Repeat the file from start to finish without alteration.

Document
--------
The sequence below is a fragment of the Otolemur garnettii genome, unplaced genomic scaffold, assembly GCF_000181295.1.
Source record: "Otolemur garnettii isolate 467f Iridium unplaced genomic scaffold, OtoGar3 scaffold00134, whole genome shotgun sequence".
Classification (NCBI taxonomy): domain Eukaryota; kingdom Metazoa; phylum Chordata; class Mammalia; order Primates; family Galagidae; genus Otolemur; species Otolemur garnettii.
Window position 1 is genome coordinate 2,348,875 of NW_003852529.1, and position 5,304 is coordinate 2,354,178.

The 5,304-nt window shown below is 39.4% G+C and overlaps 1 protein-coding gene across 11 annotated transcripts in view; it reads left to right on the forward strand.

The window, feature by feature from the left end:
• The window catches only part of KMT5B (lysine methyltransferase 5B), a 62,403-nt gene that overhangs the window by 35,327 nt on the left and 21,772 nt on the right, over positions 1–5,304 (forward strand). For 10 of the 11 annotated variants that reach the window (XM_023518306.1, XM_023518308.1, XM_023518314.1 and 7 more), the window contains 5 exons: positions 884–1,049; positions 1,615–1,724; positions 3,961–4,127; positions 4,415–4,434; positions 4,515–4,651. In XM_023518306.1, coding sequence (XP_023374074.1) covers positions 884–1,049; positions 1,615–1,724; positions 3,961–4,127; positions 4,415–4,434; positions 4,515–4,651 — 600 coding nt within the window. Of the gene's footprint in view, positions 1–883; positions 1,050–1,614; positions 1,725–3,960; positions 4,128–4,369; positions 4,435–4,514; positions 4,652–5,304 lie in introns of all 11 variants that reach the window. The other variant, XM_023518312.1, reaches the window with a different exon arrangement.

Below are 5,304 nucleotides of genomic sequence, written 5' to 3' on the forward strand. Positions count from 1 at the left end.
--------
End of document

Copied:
The sequence below is a fragment of the Otolemur garnettii genome, unplaced genomic scaffold, assembly GCF_000181295.1.
Source record: "Otolemur garnettii isolate 467f Iridium unplaced genomic scaffold, OtoGar3 scaffold00134, whole genome shotgun sequence".
Classification (NCBI taxonomy): domain Eukaryota; kingdom Metazoa; phylum Chordata; class Mammalia; order Primates; family Galagidae; genus Otolemur; species Otolemur garnettii.
Window position 1 is genome coordinate 2,348,875 of NW_003852529.1, and position 5,304 is coordinate 2,354,178.

The 5,304-nt window shown below is 39.4% G+C and overlaps 1 protein-coding gene across 11 annotated transcripts in view; it reads left to right on the forward strand.

The window, feature by feature from the left end:
• The window catches only part of KMT5B (lysine methyltransferase 5B), a 62,403-nt gene that overhangs the window by 35,327 nt on the left and 21,772 nt on the right, over positions 1–5,304 (forward strand). For 10 of the 11 annotated variants that reach the window (XM_023518306.1, XM_023518308.1, XM_023518314.1 and 7 more), the window contains 5 exons: positions 884–1,049; positions 1,615–1,724; positions 3,961–4,127; positions 4,415–4,434; positions 4,515–4,651. In XM_023518306.1, coding sequence (XP_023374074.1) covers positions 884–1,049; positions 1,615–1,724; positions 3,961–4,127; positions 4,415–4,434; positions 4,515–4,651 — 600 coding nt within the window. Of the gene's footprint in view, positions 1–883; positions 1,050–1,614; positions 1,725–3,960; positions 4,128–4,369; positions 4,435–4,514; positions 4,652–5,304 lie in introns of all 11 variants that reach the window. The other variant, XM_023518312.1, reaches the window with a different exon arrangement.

Below are 5,304 nucleotides of genomic sequence, written 5' to 3' on the forward strand. Positions count from 1 at the left end.